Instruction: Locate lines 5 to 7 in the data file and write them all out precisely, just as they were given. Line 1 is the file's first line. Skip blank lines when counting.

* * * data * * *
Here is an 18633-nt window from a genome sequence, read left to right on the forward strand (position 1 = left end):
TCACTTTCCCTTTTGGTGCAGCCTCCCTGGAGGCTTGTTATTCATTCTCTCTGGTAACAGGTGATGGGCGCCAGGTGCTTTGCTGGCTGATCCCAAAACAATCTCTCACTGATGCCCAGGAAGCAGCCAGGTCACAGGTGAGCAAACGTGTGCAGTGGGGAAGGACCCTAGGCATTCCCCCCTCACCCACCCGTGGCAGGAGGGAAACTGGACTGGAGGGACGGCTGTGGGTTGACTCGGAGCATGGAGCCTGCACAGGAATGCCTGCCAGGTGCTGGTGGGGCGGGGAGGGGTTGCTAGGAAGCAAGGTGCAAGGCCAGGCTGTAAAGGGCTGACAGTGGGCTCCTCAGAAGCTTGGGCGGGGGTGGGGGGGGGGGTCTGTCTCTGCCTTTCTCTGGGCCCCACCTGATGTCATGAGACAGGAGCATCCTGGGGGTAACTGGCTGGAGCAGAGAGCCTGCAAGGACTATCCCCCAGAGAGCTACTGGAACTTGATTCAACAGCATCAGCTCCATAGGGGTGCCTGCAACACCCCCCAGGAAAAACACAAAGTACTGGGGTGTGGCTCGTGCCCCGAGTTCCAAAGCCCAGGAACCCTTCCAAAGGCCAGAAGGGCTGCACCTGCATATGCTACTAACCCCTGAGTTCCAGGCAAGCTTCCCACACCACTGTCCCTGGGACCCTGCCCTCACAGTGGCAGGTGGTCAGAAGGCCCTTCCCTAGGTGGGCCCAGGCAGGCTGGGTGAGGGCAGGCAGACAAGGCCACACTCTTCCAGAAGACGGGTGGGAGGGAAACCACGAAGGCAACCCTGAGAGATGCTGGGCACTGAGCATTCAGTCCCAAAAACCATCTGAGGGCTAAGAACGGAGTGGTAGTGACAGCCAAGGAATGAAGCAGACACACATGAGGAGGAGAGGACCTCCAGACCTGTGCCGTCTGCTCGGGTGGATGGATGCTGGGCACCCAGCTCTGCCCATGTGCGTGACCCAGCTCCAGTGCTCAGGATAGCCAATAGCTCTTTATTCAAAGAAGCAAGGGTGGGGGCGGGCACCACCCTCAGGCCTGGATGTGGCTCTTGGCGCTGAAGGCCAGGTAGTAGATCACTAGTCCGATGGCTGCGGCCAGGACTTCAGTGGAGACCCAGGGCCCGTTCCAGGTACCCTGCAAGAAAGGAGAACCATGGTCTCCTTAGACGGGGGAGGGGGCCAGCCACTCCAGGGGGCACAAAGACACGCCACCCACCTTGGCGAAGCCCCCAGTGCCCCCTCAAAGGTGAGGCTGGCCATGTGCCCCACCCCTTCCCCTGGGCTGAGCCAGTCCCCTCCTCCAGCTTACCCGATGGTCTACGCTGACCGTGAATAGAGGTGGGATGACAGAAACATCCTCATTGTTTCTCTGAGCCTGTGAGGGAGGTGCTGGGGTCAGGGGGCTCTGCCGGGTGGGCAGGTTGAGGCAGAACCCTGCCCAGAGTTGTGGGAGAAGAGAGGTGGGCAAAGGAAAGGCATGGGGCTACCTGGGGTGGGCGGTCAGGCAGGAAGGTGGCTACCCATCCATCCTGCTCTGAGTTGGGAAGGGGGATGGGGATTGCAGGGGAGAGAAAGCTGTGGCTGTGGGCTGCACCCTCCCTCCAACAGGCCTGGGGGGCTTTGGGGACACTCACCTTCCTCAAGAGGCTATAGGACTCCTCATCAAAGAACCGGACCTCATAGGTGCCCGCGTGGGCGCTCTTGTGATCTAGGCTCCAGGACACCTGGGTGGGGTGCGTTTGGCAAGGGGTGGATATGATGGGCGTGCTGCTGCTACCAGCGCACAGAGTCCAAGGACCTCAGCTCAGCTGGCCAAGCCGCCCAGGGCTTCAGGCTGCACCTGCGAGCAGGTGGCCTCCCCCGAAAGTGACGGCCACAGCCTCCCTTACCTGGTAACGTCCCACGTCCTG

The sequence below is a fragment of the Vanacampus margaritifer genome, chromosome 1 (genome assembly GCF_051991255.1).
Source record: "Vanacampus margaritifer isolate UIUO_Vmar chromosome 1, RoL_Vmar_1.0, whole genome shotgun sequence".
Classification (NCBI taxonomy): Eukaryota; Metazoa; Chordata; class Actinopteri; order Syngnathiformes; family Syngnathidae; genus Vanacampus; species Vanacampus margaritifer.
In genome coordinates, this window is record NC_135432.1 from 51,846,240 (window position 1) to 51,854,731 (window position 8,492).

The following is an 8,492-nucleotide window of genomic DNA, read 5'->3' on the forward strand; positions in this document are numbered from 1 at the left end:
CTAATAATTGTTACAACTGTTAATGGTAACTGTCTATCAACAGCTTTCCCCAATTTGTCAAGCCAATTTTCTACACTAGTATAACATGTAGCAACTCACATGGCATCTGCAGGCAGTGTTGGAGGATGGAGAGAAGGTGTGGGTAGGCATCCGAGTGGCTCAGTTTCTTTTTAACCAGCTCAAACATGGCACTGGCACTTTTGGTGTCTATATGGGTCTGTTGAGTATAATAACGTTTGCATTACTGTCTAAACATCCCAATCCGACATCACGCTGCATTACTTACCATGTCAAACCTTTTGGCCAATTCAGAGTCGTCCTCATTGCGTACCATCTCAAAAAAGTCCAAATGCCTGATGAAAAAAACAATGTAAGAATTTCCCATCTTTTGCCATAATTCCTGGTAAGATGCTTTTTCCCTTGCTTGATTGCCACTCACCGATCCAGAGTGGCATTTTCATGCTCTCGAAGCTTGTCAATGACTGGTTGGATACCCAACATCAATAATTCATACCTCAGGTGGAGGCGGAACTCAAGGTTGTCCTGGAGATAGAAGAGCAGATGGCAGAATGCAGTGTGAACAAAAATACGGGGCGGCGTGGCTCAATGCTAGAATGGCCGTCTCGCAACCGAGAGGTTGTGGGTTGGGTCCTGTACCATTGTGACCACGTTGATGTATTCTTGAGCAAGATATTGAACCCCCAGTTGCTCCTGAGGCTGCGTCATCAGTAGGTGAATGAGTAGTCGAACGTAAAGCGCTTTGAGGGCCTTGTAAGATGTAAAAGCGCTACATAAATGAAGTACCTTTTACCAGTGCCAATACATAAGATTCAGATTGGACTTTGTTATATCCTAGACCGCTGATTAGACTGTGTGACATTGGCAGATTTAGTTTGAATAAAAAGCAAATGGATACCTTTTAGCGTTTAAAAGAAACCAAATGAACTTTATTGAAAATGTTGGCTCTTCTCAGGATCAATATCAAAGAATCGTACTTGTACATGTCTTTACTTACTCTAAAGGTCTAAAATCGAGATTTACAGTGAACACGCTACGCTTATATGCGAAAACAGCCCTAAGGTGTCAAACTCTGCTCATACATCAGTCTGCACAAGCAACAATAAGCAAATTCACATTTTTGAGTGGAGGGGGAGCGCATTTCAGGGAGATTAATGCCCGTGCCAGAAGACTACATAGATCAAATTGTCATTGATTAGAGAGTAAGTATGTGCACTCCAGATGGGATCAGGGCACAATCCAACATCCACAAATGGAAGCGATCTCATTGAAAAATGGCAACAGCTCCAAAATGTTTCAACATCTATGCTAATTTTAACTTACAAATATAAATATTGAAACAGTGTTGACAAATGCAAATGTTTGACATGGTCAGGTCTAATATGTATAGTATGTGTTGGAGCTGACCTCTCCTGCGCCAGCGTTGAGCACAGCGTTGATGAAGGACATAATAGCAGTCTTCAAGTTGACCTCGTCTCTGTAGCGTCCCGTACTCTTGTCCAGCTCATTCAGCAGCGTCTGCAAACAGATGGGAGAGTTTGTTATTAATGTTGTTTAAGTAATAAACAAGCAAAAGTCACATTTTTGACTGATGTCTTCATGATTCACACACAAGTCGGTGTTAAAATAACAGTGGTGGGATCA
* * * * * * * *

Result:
Classification (NCBI taxonomy): Eukaryota; Metazoa; Chordata; class Actinopteri; order Syngnathiformes; family Syngnathidae; genus Vanacampus; species Vanacampus margaritifer.
In genome coordinates, this window is record NC_135432.1 from 51,846,240 (window position 1) to 51,854,731 (window position 8,492).

The following is an 8,492-nucleotide window of genomic DNA, read 5'->3' on the forward strand; positions in this document are numbered from 1 at the left end: